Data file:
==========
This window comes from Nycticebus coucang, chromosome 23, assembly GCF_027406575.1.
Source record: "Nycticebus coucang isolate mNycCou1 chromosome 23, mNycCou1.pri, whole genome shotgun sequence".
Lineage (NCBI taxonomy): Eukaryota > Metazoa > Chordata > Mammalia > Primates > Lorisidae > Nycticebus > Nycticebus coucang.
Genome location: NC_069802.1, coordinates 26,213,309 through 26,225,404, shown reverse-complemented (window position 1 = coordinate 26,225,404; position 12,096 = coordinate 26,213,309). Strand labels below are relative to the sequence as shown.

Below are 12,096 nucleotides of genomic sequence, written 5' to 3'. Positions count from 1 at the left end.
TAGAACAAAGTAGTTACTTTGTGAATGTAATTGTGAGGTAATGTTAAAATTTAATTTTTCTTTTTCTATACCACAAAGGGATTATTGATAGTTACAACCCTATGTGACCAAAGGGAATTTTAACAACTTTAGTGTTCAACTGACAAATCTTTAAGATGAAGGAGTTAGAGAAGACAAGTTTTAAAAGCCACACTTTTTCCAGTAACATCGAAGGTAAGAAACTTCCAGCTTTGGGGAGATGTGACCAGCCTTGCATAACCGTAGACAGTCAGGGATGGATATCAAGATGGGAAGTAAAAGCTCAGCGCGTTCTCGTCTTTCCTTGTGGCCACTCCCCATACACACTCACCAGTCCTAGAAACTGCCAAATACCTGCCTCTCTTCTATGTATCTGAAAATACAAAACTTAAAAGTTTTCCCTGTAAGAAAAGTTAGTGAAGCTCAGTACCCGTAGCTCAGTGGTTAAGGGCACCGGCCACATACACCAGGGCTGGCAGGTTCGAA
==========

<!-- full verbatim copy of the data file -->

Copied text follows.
This window comes from Nycticebus coucang, chromosome 23, assembly GCF_027406575.1.
Source record: "Nycticebus coucang isolate mNycCou1 chromosome 23, mNycCou1.pri, whole genome shotgun sequence".
Lineage (NCBI taxonomy): Eukaryota > Metazoa > Chordata > Mammalia > Primates > Lorisidae > Nycticebus > Nycticebus coucang.
Genome location: NC_069802.1, coordinates 26,213,309 through 26,225,404, shown reverse-complemented (window position 1 = coordinate 26,225,404; position 12,096 = coordinate 26,213,309). Strand labels below are relative to the sequence as shown.

Below are 12,096 nucleotides of genomic sequence, written 5' to 3'. Positions count from 1 at the left end.
TAGAACAAAGTAGTTACTTTGTGAATGTAATTGTGAGGTAATGTTAAAATTTAATTTTTCTTTTTCTATACCACAAAGGGATTATTGATAGTTACAACCCTATGTGACCAAAGGGAATTTTAACAACTTTAGTGTTCAACTGACAAATCTTTAAGATGAAGGAGTTAGAGAAGACAAGTTTTAAAAGCCACACTTTTTCCAGTAACATCGAAGGTAAGAAACTTCCAGCTTTGGGGAGATGTGACCAGCCTTGCATAACCGTAGACAGTCAGGGATGGATATCAAGATGGGAAGTAAAAGCTCAGCGCGTTCTCGTCTTTCCTTGTGGCCACTCCCCATACACACTCACCAGTCCTAGAAACTGCCAAATACCTGCCTCTCTTCTATGTATCTGAAAATACAAAACTTAAAAGTTTTCCCTGTAAGAAAAGTTAGTGAAGCTCAGTACCCGTAGCTCAGTGGTTAAGGGCACCGGCCACATACACCAGGGCTGGCAGGTTCGAA